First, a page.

We use data to push ourselves to become better. And as we are used to taking care of our physical beings, we now can maintain our digital selves as well.
Things just worked well together. I loved how I could make my calendars, emails and files sync between my multiple computers, web services and phone. For a young engineer, it was a dream come true.
Since then a whole new world has arisen – one where the physical fuses with the digital in almost every aspect of life. We drive cars on highways paved not only with tarmac, but with data. We build automated logistics networks that adapt to location and weather data. And we mine an abundance of data to improve our own health and well-being.
We use this data to push ourselves to become better. And as we are used to taking care of our physical beings, we now can maintain our digital selves as well.
Thirty years ago, Finnish javelin star Seppo Räty trained under the supervision of a single coach, with a training plan drawn up every couple of months. Data was available even then, but scribbled on paper, and poorly understood. Even so, Räty managed to become a world champion, and a three-time Olympic medalist. Could the same approach win a medal today? I would like to think so, but, in practice, athletes with a digitally-enhanced training regime would have a key advantage.
The sheer amount of digital information available for the new stars, like the 22-year-old javelin thrower Oliver Helander, has grown tenfold, if not more. Helander produces data about his training, results, body, emotional state, sleep and nutrition values to multiple different databases. He has numerous experts, coaches and trainers helping him to understand the data. And all the information needs to be available for the head coach as well for him to have a holistic view of his protégé. All this available data guides him towards the Tokyo Olympics, and his ultimate goal, the Olympic gold medal. Find out more about our pilot.
The same need for data is apparent when Captain Kai Gröhnroos redesigns military service training to be more efficient and personalized for each conscript. Our current young generations of conscripts have exceedingly high drop-out rates, and the causes are not yet fully knowni. It’s one of the jobs for the military service to help and motivate the new recruits become better without overexerting the group.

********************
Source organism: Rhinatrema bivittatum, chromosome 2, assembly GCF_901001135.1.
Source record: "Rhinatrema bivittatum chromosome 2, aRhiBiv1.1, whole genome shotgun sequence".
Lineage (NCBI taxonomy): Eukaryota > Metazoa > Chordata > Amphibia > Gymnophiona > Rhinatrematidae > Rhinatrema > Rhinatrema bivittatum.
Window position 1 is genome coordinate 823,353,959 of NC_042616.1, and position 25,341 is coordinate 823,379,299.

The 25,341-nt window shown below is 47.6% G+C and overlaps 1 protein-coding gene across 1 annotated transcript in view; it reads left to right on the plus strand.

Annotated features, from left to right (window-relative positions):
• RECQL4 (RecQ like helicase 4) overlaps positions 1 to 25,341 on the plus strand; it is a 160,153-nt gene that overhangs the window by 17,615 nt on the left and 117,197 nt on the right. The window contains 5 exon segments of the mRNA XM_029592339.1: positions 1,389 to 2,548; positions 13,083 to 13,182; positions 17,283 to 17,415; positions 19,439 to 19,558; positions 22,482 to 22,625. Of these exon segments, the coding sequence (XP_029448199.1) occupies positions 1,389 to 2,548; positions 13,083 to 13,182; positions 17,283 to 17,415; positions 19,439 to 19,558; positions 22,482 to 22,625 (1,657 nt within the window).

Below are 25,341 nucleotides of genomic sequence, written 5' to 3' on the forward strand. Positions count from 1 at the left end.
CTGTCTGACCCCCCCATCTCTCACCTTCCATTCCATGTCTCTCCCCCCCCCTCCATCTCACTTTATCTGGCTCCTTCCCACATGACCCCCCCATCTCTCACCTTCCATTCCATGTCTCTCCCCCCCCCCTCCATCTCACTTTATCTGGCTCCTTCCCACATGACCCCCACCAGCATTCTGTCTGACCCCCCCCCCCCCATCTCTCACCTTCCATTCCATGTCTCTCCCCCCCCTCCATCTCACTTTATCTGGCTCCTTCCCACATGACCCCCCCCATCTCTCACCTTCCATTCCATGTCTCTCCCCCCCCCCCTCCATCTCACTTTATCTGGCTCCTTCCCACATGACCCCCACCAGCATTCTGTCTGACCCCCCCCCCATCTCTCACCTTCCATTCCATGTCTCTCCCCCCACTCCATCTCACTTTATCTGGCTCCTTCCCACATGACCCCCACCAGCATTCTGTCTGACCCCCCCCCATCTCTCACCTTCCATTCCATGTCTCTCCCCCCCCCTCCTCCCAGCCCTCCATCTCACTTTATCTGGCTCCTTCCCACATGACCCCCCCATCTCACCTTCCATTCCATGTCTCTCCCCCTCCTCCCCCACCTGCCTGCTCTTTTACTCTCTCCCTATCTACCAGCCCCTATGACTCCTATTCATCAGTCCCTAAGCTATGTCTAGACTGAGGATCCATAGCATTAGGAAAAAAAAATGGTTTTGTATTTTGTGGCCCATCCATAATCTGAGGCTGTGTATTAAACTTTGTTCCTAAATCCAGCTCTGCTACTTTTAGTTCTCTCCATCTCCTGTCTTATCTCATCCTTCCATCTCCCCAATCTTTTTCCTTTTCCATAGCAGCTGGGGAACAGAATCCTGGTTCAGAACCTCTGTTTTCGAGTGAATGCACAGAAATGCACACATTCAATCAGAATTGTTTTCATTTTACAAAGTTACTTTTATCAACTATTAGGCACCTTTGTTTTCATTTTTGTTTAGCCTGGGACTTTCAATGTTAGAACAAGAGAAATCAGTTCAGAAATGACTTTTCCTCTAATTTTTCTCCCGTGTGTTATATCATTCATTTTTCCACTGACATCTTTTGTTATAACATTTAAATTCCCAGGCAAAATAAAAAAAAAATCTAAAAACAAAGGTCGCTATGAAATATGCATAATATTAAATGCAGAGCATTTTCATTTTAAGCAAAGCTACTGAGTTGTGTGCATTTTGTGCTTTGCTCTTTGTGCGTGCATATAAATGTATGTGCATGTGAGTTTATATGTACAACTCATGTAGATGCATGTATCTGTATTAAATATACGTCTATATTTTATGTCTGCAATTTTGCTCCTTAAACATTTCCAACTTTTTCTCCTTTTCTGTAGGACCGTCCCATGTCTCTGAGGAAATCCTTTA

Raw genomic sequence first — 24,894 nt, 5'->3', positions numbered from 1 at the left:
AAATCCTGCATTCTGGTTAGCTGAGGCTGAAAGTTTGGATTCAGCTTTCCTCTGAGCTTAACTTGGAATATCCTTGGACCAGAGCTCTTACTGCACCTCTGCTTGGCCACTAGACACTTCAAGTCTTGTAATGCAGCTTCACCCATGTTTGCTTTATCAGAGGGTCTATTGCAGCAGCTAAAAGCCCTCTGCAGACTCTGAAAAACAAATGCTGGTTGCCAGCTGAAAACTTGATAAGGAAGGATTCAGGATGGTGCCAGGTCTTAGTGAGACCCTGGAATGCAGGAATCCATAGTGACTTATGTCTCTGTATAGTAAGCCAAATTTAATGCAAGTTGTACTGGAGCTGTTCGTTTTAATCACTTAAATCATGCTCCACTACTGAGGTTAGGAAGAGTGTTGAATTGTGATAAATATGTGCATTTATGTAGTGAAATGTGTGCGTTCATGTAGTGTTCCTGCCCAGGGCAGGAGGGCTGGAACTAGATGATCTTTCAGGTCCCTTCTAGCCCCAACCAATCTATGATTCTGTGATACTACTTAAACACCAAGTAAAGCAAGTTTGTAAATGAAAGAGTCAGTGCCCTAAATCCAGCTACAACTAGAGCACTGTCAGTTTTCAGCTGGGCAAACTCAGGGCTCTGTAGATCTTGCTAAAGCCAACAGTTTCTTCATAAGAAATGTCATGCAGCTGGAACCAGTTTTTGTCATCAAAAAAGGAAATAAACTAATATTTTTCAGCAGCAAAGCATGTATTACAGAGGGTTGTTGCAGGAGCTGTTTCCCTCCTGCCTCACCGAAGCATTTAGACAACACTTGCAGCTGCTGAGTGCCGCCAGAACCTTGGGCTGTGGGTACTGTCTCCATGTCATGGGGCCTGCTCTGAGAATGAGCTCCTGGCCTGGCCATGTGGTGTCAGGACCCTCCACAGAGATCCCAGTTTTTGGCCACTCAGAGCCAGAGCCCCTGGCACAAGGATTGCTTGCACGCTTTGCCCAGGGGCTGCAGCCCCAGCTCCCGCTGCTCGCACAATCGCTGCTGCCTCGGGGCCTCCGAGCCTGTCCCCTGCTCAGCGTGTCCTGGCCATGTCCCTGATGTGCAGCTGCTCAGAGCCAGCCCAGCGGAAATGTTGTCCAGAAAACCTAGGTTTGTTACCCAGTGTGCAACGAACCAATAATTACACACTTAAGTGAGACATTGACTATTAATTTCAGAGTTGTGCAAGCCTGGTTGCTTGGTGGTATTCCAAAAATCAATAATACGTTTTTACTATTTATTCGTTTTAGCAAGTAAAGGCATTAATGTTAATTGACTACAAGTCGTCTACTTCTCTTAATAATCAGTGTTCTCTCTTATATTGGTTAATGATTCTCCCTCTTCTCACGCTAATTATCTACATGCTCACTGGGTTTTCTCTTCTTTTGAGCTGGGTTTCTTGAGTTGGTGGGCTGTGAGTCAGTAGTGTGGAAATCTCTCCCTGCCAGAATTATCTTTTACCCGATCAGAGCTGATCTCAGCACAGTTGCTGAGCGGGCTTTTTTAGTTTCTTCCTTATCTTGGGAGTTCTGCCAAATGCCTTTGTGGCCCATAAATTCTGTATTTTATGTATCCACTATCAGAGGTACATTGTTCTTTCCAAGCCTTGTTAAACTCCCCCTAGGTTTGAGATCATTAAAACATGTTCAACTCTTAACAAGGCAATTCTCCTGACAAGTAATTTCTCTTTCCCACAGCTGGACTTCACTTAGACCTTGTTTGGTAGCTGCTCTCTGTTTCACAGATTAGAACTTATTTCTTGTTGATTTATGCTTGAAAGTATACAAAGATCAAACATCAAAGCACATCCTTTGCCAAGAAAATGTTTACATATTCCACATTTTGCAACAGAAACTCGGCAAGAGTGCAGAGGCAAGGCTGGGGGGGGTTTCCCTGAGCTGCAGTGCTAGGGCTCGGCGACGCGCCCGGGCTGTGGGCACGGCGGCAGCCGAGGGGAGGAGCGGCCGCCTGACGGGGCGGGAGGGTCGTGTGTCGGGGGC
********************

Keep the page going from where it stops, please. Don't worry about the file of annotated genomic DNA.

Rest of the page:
Becoming more data-centric means that real-time data is made available from each soldier’s wrist for the ‘state of the troops’ analysis at the top. Tracking the exertion and mood of the troops helps with planning the training for each week separately, creating highly specified military training that lifts the mood of the troops, lowering drop-out rates and increasing personal health in general. Having and understanding data about ourselves is truly the key to success. Find out more about our pilot.
Our network of services, the digital world of today, is created to revolve around us. The new oil of the digital world is at the end owned by me. It is the data about me - MyData - that is interesting to everyone. And it’s also the thing we should be controlling ourselves.
MyData is an initiative that puts people back in control of their data. In a world where our data is stored and processed in hundreds of different silos, being able to control how and why our data is used would have real value to people. It’s about privacy and control, but also about redefining trust in a fast-expanding digital landscape
The examples above paint a realistic need for MyData that is becoming more visible in our everyday lives as well. The challenging part is that in real life our data is even more fragmented into hundreds of pieces. If we would want to use our personal data with today’s commonly used technology, we would need to create integrations between each and every service you use. Do you know how many services that would be?
For these scenarios to become reality, we need to achieve a completely new level of integration and usability – something like that I felt years ago when I fired up my first iPhone. Today, of course, the constant flow of data comes from dozens of different systems.
So far, the digital platforms we have created, have not been able to solve the challenge of integrating our digital selves into the digital ecosystem. So, the solution is not to create yet another app platform that is another potential silo.
We should forget the platform economy! The future of our digital interactions is not about platforms. It’s about creating the shared digital infrastructures for the next generation of personal data flow. In the future, we should be able to have our personal data with us everywhere we go, and be able to share it with our friends, our organizations and robots or bots alike. Our data should foremost serve us in creating a better life and better society for us all.
What is this infrastructure of the future? It is called self-sovereign identity, and I will be writing more blog posts about it in the coming month. Follow me on LinkedIn and I’m happy to discuss more!